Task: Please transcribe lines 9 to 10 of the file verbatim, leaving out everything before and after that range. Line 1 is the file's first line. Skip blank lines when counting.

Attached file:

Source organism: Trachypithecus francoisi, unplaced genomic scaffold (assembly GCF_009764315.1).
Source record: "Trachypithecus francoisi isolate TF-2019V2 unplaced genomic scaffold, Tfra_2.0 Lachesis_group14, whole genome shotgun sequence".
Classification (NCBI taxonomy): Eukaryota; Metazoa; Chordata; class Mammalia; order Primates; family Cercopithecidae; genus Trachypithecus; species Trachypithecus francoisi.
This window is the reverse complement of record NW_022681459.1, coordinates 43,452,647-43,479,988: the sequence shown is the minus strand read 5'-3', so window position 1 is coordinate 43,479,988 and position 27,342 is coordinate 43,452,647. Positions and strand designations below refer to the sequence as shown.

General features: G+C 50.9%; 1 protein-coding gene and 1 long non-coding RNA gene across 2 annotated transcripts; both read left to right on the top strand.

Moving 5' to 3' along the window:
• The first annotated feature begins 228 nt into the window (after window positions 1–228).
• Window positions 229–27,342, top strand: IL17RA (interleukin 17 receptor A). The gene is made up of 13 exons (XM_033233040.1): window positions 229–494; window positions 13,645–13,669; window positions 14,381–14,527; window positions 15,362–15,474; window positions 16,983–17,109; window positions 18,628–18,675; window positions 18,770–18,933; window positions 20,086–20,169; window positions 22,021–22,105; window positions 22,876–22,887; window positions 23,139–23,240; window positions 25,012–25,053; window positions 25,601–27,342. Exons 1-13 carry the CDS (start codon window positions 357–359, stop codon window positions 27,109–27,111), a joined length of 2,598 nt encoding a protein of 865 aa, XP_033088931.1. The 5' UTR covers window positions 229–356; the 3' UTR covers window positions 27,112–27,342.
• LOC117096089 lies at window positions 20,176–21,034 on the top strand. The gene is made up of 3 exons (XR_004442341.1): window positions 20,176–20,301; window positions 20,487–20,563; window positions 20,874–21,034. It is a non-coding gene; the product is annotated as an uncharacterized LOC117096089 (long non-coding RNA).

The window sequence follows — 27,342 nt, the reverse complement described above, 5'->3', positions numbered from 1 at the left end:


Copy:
• LOC117096089 lies at window positions 20,176–21,034 on the top strand. The gene is made up of 3 exons (XR_004442341.1): window positions 20,176–20,301; window positions 20,487–20,563; window positions 20,874–21,034. It is a non-coding gene; the product is annotated as an uncharacterized LOC117096089 (long non-coding RNA).

The window sequence follows — 27,342 nt, the reverse complement described above, 5'->3', positions numbered from 1 at the left end: